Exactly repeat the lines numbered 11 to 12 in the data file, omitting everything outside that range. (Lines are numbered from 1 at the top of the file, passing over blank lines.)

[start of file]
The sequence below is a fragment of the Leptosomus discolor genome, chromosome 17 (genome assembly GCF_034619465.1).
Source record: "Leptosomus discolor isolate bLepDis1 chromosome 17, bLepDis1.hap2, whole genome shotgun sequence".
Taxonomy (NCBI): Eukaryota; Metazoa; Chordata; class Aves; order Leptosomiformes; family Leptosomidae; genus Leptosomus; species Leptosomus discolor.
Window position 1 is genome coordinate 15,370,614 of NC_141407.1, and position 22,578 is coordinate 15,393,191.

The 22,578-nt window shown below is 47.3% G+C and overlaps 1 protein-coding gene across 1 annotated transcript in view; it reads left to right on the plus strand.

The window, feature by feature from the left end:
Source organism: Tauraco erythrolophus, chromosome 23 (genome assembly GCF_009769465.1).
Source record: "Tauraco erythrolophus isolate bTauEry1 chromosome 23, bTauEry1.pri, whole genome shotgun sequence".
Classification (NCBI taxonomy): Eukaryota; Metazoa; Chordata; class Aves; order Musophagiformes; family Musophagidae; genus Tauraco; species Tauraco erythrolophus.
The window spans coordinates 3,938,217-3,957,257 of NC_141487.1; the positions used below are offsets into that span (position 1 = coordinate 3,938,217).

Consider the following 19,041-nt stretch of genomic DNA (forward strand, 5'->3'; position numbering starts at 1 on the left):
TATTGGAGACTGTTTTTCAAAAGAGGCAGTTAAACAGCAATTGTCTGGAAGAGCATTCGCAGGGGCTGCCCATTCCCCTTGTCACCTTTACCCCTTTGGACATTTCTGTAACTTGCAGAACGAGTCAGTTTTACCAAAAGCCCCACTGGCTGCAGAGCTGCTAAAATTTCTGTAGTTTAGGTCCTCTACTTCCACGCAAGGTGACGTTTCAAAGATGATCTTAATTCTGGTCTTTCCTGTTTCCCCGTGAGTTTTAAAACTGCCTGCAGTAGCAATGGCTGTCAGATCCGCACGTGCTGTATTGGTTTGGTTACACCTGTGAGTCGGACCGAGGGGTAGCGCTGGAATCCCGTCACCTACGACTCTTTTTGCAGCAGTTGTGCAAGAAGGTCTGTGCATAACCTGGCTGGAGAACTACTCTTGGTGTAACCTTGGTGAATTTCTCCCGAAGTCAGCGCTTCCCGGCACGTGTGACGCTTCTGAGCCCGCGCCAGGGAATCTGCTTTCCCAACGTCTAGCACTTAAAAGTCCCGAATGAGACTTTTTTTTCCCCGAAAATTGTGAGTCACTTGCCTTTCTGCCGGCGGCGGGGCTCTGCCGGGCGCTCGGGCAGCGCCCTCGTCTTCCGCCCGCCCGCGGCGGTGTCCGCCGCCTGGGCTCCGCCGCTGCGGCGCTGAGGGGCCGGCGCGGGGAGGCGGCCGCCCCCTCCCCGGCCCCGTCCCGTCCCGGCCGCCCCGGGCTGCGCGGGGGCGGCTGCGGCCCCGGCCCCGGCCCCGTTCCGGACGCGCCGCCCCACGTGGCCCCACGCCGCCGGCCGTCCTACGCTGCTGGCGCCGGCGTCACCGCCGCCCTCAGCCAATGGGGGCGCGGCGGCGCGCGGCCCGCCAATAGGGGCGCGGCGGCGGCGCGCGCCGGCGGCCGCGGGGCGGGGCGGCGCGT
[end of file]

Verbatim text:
Consider the following 19,041-nt stretch of genomic DNA (forward strand, 5'->3'; position numbering starts at 1 on the left):
TATTGGAGACTGTTTTTCAAAAGAGGCAGTTAAACAGCAATTGTCTGGAAGAGCATTCGCAGGGGCTGCCCATTCCCCTTGTCACCTTTACCCCTTTGGACATTTCTGTAACTTGCAGAACGAGTCAGTTTTACCAAAAGCCCCACTGGCTGCAGAGCTGCTAAAATTTCTGTAGTTTAGGTCCTCTACTTCCACGCAAGGTGACGTTTCAAAGATGATCTTAATTCTGGTCTTTCCTGTTTCCCCGTGAGTTTTAAAACTGCCTGCAGTAGCAATGGCTGTCAGATCCGCACGTGCTGTATTGGTTTGGTTACACCTGTGAGTCGGACCGAGGGGTAGCGCTGGAATCCCGTCACCTACGACTCTTTTTGCAGCAGTTGTGCAAGAAGGTCTGTGCATAACCTGGCTGGAGAACTACTCTTGGTGTAACCTTGGTGAATTTCTCCCGAAGTCAGCGCTTCCCGGCACGTGTGACGCTTCTGAGCCCGCGCCAGGGAATCTGCTTTCCCAACGTCTAGCACTTAAAAGTCCCGAATGAGACTTTTTTTTCCCCGAAAATTGTGAGTCACTTGCCTTTCTGCCGGCGGCGGGGCTCTGCCGGGCGCTCGGGCAGCGCCCTCGTCTTCCGCCCGCCCGCGGCGGTGTCCGCCGCCTGGGCTCCGCCGCTGCGGCGCTGAGGGGCCGGCGCGGGGAGGCGGCCGCCCCCTCCCCGGCCCCGTCCCGTCCCGGCCGCCCCGGGCTGCGCGGGGGCGGCTGCGGCCCCGGCCCCGGCCCCGTTCCGGACGCGCCGCCCCACGTGGCCCCACGCCGCCGGCCGTCCTACGCTGCTGGCGCCGGCGTCACCGCCGCCCTCAGCCAATGGGGGCGCGGCGGCGCGCGGCCCGCCAATAGGGGCGCGGCGGCGGCGCGCGCCGGCGGCCGCGGGGCGGGGCGGCGCGT